Part five of my 6-to 60 blog series on aging and wellbeing. If you missed the past four posts click on the link and you can find them listed.
The journey to sixty is fast approaching; ironic to me is that the last part of the journey culminates with two important dates, our Mom’s birthday and Mother’s Day. These milestones bring plenty of memories to the surface.
One facet of the aging process is how much we are and we aren’t like our Moms. In my case I’m physically a mini-version of our Mom, same size, face and much of her personality. I’ve always taken that as a huge compliment.
As I’ve gotten older I see more and more traits in myself that she displayed. We share a obsession with our morning coffee ritual, a love for reading books, magazines and newspapers, passion for dinner parties, basketball games and social events, excitement for travel and a very strong commitment to dear friends.
I also acquired Sondra’s (our Mom) appreciation for wanting to have your own unique style. Not necessarily in a fashion-obsessed way but truly of your own. Having grown up in a small town in the Midwest in a middle class family I thought our Mom had impeccable taste.
As a child she made a lot of my clothing, mostly to save money but it was definitely her creative outlet. I grew up thinking that this was normal, a Mom who could design and construct just about anything, including interior design. Sadly I’m a disaster at this endeavor.
There is one thing our Mom and I do not share, depression. I’ve contemplated this over the years but maybe more as I’ve aged. The complexities of depression are way beyond my scope and knowledge base. I can only speak from experience in close relationships with friends and a Mom who dealt with its’ challenges.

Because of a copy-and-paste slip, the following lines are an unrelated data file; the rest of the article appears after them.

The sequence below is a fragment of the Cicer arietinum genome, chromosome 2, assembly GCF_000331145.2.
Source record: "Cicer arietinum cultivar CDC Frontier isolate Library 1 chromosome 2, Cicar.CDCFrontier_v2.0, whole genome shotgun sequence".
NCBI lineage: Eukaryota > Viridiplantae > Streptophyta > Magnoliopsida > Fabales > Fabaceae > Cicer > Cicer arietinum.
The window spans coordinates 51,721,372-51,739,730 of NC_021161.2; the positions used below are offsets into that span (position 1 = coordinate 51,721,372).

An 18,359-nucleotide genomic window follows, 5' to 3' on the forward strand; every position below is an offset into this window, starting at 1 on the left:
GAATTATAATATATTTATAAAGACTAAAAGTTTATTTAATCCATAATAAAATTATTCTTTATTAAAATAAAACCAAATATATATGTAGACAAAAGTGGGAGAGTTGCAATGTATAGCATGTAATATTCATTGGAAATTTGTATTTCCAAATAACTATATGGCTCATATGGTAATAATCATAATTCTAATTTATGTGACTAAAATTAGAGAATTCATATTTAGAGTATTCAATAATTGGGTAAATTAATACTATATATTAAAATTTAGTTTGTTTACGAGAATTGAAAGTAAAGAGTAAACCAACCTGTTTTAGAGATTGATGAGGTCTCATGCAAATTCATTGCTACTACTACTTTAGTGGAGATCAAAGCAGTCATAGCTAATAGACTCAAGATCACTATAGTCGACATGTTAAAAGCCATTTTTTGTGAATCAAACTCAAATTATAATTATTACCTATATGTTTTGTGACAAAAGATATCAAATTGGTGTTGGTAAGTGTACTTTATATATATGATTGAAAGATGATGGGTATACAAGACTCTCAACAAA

In our case, first and foremost it was a different era. Many of the baby boomer generation parents grew up in a time when the wife primarily was the person staying at home with the children, as in ours. The female roles were often seen as secondary to the husband, not always but generally speaking. This structure did not often allow for their own unique talents to rise, thus our Mom used her sewing and design efforts as a refuge.
This era was not very accepting, especially in a small town of how to deal with depression. Many individuals felt a need to hide their issues. Also I think growing up in the Midwest there exists (or in past times) a mentality of “pick yourself up” and “shake it off” spirit that is an enormous hurdle for individuals who see a darker side.
Certainly most of us as children imagine our parents can fix everything, sort of super heroes. Then as we become adults we somehow aspire to “fix” our parents as they age. We all know this is just not the way life is; it’s crueler, more complex and a never-ending give and take of experiences.
As you get older there will be times when you think about the “what ifs.” Could I have done something different? Is it in the gene pool? How did she manage to raise kids that don’t suffer? What if she had gotten more help?
Something I’ve learned and it’s for sure easier said than done is the “what ifs” don’t change anything. Learning not drowning from the past is part of moving forward. I also feel in our Mom’s spirit she did everything in her power to not have that wave come over her kids, my brother and I. In her words, “she gave us wings so we could fly.” That’s something to honor, respect and pay tribute to on a daily basis.
I think as a nation we still struggle with how to deal with depression. My own take is that we could do a better job about talking about it on every level. We need to deflate our obsession with each and every holiday so that those affected by depression are not constantly overwhelmed. Really at the end of the day it’s pretty simple; empathy, respect and sometimes just a hug go a long way.
To Sondra who taught her family and friends how to live life big!